To Have Or Not To Have Integrity

Published on 23 April 2023 at 07:58

Integrity is defined as the quality of being honest and having strong moral principles. It is an essential trait for individuals to possess, especially those in positions of power or leadership. People with integrity are trustworthy, consistent, and reliable in their words and actions. They value honesty, respect, and fairness and they remain true to their principles even in the face of adversity.

Integrity is the foundation upon which relationships and society are built. Individuals with integrity are respected and admired because of their honesty and trustworthiness. They demonstrate a high level of accountability in all that they do, and they accept responsibility for their actions, whether good or bad.

In literature, renowned philosopher Aristotle believed that integrity was necessary for individuals to have a good life, and he aptly stated that “Integrity is the virtue of consistency between what we say and what we do, between what we preach and what we practice.”

In psychology, studies have shown that people with high levels of integrity tend to be happier, have increased self-esteem, and maintain healthier relationships. They are also more successful in their careers and personal lives.

Integrity is important in many areas of life, including personal relationships, business, politics, and the justice system. It is critical for leaders to have integrity if they want to lead effectively and create a positive impact on their followers. In business, integrity is essential for building trust with customers, employees, and stakeholders. Without it, businesses risk damaging their reputation and losing credibility.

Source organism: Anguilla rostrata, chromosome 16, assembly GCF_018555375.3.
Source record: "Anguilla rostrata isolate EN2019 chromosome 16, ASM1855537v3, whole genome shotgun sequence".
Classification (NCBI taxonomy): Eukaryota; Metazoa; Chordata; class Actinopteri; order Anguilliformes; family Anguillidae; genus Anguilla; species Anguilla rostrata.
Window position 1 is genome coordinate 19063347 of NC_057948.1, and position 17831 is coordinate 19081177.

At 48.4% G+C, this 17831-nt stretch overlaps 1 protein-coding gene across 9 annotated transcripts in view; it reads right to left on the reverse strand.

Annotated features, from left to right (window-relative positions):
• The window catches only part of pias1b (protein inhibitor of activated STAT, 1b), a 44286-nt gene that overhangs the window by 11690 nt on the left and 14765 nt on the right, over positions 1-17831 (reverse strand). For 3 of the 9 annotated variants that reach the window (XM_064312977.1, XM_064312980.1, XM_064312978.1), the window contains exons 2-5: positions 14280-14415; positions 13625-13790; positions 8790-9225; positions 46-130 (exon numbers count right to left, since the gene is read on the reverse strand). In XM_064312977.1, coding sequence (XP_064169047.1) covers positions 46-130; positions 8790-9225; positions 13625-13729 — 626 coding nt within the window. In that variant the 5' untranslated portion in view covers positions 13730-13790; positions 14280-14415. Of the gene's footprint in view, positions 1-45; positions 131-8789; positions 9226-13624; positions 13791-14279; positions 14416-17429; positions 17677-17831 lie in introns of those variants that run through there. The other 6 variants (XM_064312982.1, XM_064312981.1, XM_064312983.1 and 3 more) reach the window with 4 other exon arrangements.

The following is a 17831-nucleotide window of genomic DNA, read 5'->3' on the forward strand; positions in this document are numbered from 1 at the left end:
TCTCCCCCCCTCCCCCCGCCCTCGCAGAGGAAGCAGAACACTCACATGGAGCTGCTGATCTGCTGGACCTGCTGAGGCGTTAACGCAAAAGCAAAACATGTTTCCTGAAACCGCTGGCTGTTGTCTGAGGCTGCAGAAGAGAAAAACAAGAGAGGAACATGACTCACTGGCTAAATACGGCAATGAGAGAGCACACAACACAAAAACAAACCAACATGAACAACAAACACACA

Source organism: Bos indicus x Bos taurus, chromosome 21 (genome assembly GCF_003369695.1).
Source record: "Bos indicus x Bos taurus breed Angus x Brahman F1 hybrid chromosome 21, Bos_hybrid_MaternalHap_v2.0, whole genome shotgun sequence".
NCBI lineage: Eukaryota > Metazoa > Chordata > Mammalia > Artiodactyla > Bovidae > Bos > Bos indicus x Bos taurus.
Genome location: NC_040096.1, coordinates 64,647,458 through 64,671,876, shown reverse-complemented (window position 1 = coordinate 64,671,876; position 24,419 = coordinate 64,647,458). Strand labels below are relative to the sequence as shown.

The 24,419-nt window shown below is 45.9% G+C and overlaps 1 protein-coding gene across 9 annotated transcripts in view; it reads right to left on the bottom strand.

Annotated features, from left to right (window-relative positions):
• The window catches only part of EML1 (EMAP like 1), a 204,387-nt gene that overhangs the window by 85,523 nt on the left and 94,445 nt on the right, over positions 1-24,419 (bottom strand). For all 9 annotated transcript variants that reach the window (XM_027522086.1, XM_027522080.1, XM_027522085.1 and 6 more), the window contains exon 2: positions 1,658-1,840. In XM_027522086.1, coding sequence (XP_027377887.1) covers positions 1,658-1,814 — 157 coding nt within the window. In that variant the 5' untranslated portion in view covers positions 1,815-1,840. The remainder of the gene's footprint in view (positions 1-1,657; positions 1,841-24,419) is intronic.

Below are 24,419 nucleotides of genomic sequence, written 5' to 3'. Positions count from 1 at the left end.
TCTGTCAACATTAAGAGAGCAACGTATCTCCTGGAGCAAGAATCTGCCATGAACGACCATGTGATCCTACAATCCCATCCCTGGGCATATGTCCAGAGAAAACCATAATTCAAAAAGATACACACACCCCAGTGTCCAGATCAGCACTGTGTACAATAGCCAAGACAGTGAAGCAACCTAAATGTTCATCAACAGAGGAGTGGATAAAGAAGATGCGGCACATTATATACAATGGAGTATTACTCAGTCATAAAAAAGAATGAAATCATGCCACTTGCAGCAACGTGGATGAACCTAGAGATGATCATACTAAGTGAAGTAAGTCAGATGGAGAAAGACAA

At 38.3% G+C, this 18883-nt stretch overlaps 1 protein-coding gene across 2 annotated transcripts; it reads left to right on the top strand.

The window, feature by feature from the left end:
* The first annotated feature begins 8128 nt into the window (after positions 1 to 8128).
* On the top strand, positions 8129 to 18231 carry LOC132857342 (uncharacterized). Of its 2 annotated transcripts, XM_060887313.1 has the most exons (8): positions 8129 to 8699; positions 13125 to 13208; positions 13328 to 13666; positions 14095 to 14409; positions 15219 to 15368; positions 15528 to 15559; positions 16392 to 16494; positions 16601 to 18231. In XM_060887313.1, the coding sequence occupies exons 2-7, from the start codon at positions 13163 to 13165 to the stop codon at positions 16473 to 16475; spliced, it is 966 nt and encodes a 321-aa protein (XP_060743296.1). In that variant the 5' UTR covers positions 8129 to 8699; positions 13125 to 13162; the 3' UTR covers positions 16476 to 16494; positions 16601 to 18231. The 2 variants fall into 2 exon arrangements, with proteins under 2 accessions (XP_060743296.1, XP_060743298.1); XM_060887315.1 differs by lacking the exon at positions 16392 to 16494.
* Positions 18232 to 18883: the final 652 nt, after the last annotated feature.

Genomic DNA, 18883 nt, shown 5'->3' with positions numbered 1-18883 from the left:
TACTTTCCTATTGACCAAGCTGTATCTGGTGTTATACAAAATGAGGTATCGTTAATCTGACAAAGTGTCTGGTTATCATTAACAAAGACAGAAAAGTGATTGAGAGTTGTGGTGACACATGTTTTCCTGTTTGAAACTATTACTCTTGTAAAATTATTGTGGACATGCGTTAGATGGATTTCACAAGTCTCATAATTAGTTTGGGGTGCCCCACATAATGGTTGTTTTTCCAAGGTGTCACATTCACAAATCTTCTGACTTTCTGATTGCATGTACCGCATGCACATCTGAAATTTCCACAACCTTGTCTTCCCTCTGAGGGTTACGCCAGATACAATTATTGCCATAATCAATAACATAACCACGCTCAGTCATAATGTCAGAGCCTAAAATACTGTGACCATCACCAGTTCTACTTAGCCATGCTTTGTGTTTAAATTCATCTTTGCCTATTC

In conclusion, integrity is a crucial trait for individuals to possess. It dictates how a person behaves, makes decisions, and interacts with others. Those who live with integrity tend to have happier, more fulfilling lives, and they positively impact the lives of those around them.

- Aristotle. (n.d.). In Wikipedia. Retrieved April 27, 2021, from
- Brown, M. E., Treviño, L. K., & Harrison, D. A. (2005). Ethical leadership: A social learning perspective for construct development and testing. Organizational Behavior, 96(2), 245-263.
- Treviño, L. K., & Brown, M. E. (2004). Managing to be ethical: Debunking five business ethics myths. Academy of Management Executive, 18(2), 69-81.

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